This is another sound on the list of sad sounds. Chattering is the most obvious way that your guinea pig is ready to attack. If a guinea pig is chattering, it either feels that it is in danger or upset.
Either way, it really is quite an alarming sound they make and you really have to pay attention to it.
If you want to know the exact reason, pay attention to the moment they squeak and try to figure out why would they squeak.
As you have probably already noticed, there are many sounds that can be confused with others. Moreover, many sounds can have a lot of meanings, but to figure out which one is your guinea pig referring to, you have to look at the big picture. This simply means you have to notice their body language, too.
A very important and useful thing to do is to notice how your guinea pig acts in different situations. After you have established a guideline for guinea pig behavior, you can start noticing small changes in guinea pig body language depending on the situation it finds himself in.
Popcorning is when your guinea pig jumps out of excitement or happiness. Popcorning is called this way because when guinea pigs do this movement, they look like popcorn popping.
This is something young guinea pigs do more often than the older ones, but older guinea pigs still popcorn, just not as high.
Guinea pigs are prey animals. Most animals have a mechanism of self-defense, called FFF response (fight-flight-freeze).
Depending on the animal we are talking about and the situation it’s in, it might fight the enemy, run away from him or just freeze in from of him. Guinea pigs, as a prey animal, almost never fight the danger, they either run or freeze.
On the other hand, freezing can mean that your guinea pig senses danger and it is analyzing its environment to see whether or not it is indeed in danger.
Just like most of the pets, guinea pigs also use their smell in order to get a clear picture of their surroundings. They also sniff people and other guinea pigs as well.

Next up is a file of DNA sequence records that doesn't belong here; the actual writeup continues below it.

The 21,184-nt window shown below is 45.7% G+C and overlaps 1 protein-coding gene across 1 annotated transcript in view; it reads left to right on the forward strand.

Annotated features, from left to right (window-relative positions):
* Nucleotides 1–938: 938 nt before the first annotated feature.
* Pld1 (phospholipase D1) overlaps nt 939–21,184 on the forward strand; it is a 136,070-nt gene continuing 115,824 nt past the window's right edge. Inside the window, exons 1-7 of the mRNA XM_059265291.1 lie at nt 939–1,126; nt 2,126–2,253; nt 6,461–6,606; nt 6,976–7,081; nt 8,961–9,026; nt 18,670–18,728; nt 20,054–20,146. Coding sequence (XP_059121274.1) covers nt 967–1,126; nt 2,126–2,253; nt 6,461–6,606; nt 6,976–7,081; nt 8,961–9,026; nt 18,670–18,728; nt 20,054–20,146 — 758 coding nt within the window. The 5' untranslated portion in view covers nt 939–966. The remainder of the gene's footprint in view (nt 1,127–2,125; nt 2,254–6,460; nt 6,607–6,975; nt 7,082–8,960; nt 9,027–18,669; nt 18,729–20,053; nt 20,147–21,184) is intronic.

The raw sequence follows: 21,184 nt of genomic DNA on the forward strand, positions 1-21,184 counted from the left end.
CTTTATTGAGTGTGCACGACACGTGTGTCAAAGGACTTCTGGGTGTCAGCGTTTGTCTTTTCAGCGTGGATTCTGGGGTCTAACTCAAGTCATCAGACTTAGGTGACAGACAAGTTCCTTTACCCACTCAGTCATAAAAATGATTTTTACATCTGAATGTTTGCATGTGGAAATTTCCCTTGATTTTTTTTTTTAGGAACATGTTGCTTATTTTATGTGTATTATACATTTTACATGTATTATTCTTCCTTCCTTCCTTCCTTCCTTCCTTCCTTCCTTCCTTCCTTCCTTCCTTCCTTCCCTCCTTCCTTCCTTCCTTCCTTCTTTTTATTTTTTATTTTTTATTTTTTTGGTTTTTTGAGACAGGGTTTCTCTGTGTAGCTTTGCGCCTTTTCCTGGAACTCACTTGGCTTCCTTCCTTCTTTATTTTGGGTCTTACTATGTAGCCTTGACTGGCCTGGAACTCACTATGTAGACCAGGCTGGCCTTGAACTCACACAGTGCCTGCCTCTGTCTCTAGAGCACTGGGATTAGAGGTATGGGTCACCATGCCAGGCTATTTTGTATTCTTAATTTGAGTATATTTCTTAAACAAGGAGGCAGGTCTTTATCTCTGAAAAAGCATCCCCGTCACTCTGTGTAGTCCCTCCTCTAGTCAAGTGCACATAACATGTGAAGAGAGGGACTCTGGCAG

• Touching Noses
This is an affectionate way for guinea pigs to greet each other.
• Aggressive Actions
Showing their teeth (accompanied by hissing or chattering) and other aggressive actions are signs that your guinea pig is either angry, upset or sensing danger.
In each case, you should be very careful and keep in mind that they might be signaling you they will attack soon.
In this case, running away should not be associated with rejection. This is just their self-defense mechanism in action, representing the flight of the fight-flight-freeze response.
Almost every guinea pig will get used to being picked up in the early stages of the relationship with the owner. After they get comfortable with you, they might start to like being picked up, especially if they know it is playtime of cuddling time.
Everybody thinks that if a guinea pig is licking a human being, it is showing affection. This might be just as true as the fact that they love the salt on your skin.
• Tossing Their Head
This is a clear sign of being annoyed. If you are petting their head and they start tossing it, they are telling you “you are annoying me, just stop it”.
• Shaking While Being Held
Becoming agitated when you are holding them has, basically, two meanings. Your guinea pig either needs to go to the bathroom or it is bored and wants to get back to the cage.
Use this list to start understanding what your guinea pig is trying to tell you. There are a lot of people that like having pets in general, but some of them are just not educated enough to give them the proper care that they deserve. Besides feeding them and grooming them, owners also need to show affection and attention to their pets.
To really understand what your guinea pigs need, you have to understand their signals. It is the most important thing when taking care of a pet. For more guinea pig related content, please follow our site and share our articles. Thanks!